A strategy to create ever greater protections for Muslims in the United Kingdom by artificially defining them as a "race" has failed, and that has enraged the Muslim Council of Britain, reports the Gatestone Institute.
In response, that Islamist organization is now demanding that members of the Conservative Party be officially investigated for Islamophobia.
The situation was profiled in a report by Gatestone Institute senior fellow Soeren Kern.
The Islam-is-a-race scheme had been developed by a coalition called the All-Party Parliamentary Group on British Muslims, which includes a handful of parliamentarians.
They wanted to "institutionalize" the definition of "Islamophobia" in racial terms.
Of course, Islam is not a race, but a religion, one that includes people of many races.
The plan was opposed by many – for many reasons – the most obvious being that it would create a shield essentially protecting Islam from any criticism, seeing as such would be legally labeled "racist."
One open letter from 40 academics and others warned, "We are concerned that allegations of Islamophobia will be, indeed already are being, used to effectively shield Islamic beliefs and even extremists from criticism, and that formalizing this definition will result in it being employed effectively as something of a backdoor blasphemy law."
Most Muslim-majority countries already have a blasphemy law that includes penalties up to and including death for denigrating Islam or its prophet, Muhammad.
Muslim nations have tried several times to induce the United Nations to impose such restrictions worldwide, under the cover of "anti-defamation of religion" laws.
So, the failure of the plan has the Muslim Council demanding an official investigation of its critics for "Islamophobia," Kern documented, explaining that last year the APPG announced a definition for Islamophobia, which was:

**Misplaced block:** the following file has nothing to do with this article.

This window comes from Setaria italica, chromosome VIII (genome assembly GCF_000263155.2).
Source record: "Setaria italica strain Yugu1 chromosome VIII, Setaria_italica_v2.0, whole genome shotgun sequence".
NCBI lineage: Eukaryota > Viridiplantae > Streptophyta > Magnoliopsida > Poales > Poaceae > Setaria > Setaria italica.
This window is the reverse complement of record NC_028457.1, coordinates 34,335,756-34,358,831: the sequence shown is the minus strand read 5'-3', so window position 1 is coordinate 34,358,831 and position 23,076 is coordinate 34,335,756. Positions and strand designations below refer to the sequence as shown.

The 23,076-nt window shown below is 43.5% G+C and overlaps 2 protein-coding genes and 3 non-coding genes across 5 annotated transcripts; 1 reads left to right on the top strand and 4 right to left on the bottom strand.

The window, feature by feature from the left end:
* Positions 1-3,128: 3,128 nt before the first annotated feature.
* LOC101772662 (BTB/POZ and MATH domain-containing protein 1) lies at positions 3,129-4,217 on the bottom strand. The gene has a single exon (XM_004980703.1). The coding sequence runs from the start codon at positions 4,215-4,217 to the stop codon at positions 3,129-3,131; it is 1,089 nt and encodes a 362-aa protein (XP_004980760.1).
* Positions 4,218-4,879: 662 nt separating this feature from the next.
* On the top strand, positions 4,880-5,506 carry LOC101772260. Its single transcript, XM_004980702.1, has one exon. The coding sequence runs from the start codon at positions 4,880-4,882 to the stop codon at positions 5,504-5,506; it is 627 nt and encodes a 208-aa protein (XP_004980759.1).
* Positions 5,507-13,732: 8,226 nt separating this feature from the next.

"Islamophobia is rooted in racism and is a type of racism that targets expressions of Muslimness or perceived Muslimness."
London Mayor Sadiq Khan, a Muslim, supported it as other political factions did too.
The complaint from the Muslim Council, submitted to the Equality and Human Rights Commission, claims there was a "culture within the Conservative Party where Islamophobia is not only widespread, but institutional."
Even though its supporters had to admit Islam is not a race but a religion – "a set of beliefs and ideas – and that Muslims are a set of believers from different races, ethnicities and nationalities" – the nevertheless claim that "Muslims experience prejudice, discrimination and a form of racism, which, they say, is structural," Kern wrote.
The report explained how, during a House of Commons debate just days ago, Communities Secretary James Brokenwhire explained that it blatantly violates the U.K.'s existing equality law, which defines "race" as comprising color, nationality and national or ethnic origins.
Kern noted the warning, too, from David Green of Civitas, a non-partisan public policy think tank, who said, "If this definition becomes law, no one would be sure which forms of words could land them in court. It is precisely such uncertainty that makes the difference between a police state and a free society. Historically the term 'rule of law' was used to describe the political system in which everyone knew when the law could be used against them and when they were free to act as each believed best."
Law enforcement authorities also had warned that the definition was so broad it could confuse officers, challenge free speech and undermine counterterrorism efforts, Kern reported.